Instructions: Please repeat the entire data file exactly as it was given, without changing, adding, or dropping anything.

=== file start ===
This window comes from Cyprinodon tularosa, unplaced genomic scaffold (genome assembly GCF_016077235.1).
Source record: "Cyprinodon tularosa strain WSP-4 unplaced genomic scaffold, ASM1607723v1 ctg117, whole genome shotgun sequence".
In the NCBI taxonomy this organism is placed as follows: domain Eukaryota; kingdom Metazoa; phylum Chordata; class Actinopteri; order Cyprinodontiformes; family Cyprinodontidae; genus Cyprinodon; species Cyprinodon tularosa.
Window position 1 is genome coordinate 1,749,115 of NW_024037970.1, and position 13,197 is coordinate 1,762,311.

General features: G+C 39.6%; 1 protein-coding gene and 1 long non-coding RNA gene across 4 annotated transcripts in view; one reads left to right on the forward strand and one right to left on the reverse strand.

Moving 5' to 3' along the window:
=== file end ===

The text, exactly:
This window comes from Cyprinodon tularosa, unplaced genomic scaffold (genome assembly GCF_016077235.1).
Source record: "Cyprinodon tularosa strain WSP-4 unplaced genomic scaffold, ASM1607723v1 ctg117, whole genome shotgun sequence".
In the NCBI taxonomy this organism is placed as follows: domain Eukaryota; kingdom Metazoa; phylum Chordata; class Actinopteri; order Cyprinodontiformes; family Cyprinodontidae; genus Cyprinodon; species Cyprinodon tularosa.
Window position 1 is genome coordinate 1,749,115 of NW_024037970.1, and position 13,197 is coordinate 1,762,311.

General features: G+C 39.6%; 1 protein-coding gene and 1 long non-coding RNA gene across 4 annotated transcripts in view; one reads left to right on the forward strand and one right to left on the reverse strand.

Moving 5' to 3' along the window: